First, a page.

Fillmore, Charles Sherlock (1854–1948)
Charles S. Fillmore, cofounder of the Unity School of Christianity,
the largest of the New Thought metaphysical groups in
North America, was born August 22, 1854, in St. Cloud, Minnesota.
He had little formal schooling in his childhood years and
was largely self-educated. Reading widely during his youth, he
was fascinated by the few books he could find on Spiritualism,
Eastern religions, and the occult. He moved about the West
during his young adult years and eventually settled in Colorado
in 1881, where he went into business with the brother-in-law of
Nona Brooks, an early Divine Science leader in the state. While
there, he married Mary Caroline Page, who, as Myrtle Fillmore,
would work as Charles’s partner in the development of
the Unity School.
In 1884 the Fillmores moved to Kansas City. Two years
later, E. B. Weeks, the student and representative of an independent
Christian Science college in Chicago, came to Kansas
City to lecture. Myrtle Fillmore attended the lectures and, taking
their teachings to heart, was over the next year healed of
the tuberculosis that had hobbled her young life. She gradually
convinced Charles of the truth of the teachings, and thereafter
Charles became an enthusiastic supporter of Christian Science.
He began a magazine, Modern Thought, which went through
several name changes over the next few years. It survives today
as Unity.
In the meantime, the Fillmores became aware of the work
of Emma Curtis Hopkins and gradually became convinced
that she was the best of the many Christian Science and mind
cure lecturers they had heard. They traveled to Chicago to
study with her and in 1891 were ordained by her. Their magazine,
which had been open to all of the varied interests of
Charles, finally focused on the healing principles as taught by
Hopkins. As suggested by Myrtle, Charles began the Society of
Silent Help to tie together the readers of the magazine who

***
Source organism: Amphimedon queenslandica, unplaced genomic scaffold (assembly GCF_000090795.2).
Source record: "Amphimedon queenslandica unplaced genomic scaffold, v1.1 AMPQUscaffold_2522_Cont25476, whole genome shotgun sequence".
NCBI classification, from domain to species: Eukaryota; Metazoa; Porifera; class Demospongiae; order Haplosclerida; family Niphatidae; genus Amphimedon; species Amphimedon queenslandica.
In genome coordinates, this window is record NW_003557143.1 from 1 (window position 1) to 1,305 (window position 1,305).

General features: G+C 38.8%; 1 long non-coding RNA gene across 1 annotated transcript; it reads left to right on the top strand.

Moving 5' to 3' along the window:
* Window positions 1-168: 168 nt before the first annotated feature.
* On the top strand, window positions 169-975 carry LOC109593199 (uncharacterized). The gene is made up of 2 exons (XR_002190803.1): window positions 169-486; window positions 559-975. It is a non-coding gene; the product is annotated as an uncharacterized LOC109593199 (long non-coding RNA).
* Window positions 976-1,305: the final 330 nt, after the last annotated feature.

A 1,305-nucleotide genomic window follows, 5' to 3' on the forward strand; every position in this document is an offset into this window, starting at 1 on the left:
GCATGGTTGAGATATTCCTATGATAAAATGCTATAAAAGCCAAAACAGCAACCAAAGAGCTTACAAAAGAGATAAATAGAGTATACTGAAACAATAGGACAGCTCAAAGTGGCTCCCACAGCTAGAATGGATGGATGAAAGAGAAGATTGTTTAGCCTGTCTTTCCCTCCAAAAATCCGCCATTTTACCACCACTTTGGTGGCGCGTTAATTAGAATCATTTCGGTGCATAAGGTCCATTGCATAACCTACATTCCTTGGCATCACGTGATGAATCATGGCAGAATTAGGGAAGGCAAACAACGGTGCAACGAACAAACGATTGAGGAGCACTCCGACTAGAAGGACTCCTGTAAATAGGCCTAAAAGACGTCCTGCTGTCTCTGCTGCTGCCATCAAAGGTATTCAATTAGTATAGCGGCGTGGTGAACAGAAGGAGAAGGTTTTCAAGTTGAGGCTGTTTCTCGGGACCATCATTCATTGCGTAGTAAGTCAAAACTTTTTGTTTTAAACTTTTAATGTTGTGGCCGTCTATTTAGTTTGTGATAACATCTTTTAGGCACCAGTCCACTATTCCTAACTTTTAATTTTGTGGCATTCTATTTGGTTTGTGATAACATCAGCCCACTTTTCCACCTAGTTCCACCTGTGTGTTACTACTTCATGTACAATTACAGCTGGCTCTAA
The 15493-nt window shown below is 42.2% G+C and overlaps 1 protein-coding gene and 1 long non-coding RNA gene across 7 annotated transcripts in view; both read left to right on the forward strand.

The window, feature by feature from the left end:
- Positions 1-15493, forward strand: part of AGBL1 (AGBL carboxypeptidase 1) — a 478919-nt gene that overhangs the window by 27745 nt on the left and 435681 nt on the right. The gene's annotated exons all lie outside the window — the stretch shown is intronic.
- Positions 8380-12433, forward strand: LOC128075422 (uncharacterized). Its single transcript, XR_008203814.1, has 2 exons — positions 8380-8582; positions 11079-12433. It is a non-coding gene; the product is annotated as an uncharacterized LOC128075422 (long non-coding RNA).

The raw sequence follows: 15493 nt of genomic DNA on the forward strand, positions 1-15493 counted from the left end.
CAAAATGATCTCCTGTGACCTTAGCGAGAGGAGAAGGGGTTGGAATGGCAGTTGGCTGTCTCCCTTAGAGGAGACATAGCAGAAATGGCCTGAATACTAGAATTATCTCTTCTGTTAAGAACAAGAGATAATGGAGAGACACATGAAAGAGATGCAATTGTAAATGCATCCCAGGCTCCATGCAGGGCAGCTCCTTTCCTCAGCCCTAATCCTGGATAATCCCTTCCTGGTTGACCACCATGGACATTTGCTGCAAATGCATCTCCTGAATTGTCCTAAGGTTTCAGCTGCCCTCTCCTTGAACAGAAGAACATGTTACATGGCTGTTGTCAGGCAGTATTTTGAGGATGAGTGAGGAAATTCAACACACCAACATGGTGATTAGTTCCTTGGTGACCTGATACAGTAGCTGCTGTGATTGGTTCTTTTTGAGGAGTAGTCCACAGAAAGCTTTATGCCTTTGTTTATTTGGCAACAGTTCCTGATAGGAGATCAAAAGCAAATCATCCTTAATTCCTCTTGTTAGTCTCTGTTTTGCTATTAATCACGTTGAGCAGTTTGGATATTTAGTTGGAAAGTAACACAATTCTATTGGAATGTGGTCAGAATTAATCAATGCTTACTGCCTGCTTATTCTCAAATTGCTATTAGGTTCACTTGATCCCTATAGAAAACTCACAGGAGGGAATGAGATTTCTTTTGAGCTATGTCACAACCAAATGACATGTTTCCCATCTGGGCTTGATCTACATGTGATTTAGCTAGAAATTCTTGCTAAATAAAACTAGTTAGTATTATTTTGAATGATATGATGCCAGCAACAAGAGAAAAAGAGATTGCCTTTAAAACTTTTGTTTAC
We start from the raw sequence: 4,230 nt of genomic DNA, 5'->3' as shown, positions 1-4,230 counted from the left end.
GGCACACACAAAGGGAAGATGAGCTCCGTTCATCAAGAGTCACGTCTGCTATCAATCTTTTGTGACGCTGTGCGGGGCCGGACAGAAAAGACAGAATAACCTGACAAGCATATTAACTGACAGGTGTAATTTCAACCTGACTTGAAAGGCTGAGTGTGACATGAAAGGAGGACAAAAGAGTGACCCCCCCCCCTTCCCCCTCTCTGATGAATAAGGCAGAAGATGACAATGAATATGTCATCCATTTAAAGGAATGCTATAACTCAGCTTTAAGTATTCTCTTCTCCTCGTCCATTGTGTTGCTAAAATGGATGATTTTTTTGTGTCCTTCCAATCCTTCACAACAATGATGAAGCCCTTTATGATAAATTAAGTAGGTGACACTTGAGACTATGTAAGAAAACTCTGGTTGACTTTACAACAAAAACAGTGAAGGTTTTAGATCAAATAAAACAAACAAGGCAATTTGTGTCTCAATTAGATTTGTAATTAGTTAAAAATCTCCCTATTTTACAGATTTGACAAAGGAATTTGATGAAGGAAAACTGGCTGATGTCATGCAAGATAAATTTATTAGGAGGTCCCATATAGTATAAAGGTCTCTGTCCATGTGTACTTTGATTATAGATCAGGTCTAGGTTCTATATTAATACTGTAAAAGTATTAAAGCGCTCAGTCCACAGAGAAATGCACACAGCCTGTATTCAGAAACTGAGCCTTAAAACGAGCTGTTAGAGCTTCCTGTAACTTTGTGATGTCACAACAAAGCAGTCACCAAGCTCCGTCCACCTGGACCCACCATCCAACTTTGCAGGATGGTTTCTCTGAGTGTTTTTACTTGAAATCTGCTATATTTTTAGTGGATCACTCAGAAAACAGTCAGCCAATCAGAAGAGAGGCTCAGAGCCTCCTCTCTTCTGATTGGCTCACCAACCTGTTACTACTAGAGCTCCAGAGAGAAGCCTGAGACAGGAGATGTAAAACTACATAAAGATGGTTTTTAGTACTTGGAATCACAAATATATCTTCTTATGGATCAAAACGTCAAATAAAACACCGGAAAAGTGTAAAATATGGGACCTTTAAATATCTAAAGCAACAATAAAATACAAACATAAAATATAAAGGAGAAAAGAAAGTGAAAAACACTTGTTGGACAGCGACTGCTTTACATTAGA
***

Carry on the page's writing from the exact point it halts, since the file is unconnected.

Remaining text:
could not travel to Kansas City. In 1891, while in Chicago, the
two also decided upon a name for their work, Unity, and soon
all of their activities were combined under that heading. The
growth of the work allowed the launching in 1909 of a second
magazine, Weekly Unity, as well as Charles’s first book, Christian
Healing, written from the notes of his healing classes in Kansas
By the end of World War I, Unity had become a large movement
with a national following. A vegetarian restaurant
opened, and Fillmore became one of the early radio preachers,
beginning broadcasts on WOQ in 1922. In 1924 Unity purchased
its own radio station. That same year Fillmore began
one of the most important Unity projects, Unity Daily Word, now
Daily Word, a day-by-day devotional booklet and the organization’s
most popular publication over the years.
During the 1930s Fillmore wrote a number of the books for
which he is widely remembered today. They include The Twelve
Powers of Man (1930), which explores some of humanity’s psychic
potentials; Metaphysical Bible Dictionary (1931), a guide to
metaphysical Bible interpretation; Prosperity (1934), the Fillmores’
answer to the Depression; and Jesus Christ Heals (1931).
In 1933 Myrtle died, and Charles married Cora G. Dedrick. He
retired from the pulpit of Unity Church and began a period of
lecturing and traveling until his death on July 5, 1948, at the
age of 93.
D’Andrade, Hugh. Charles Fillmore Herald of the New Age.
New York Harper & Row, 1974.
Fillmore, Charles S. Christian Healing Science of Being. Kansas
City, Mo. Unity School of Christianity, 1909.
———. Jesus Christ Heals. Kansas City, Mo. Unity School of
Christianity, 1931.
———. Metaphysical Bible Dictionary. Kansas City, Mo. Unity
School of Christianity, 1931.
———. Prosperity. Kansas City, Mo. Unity School of Christianity,
———. The Twelve Powers of Man. Lee’s Summit, Mo. Unity
School of Christianity, 1930, 1955.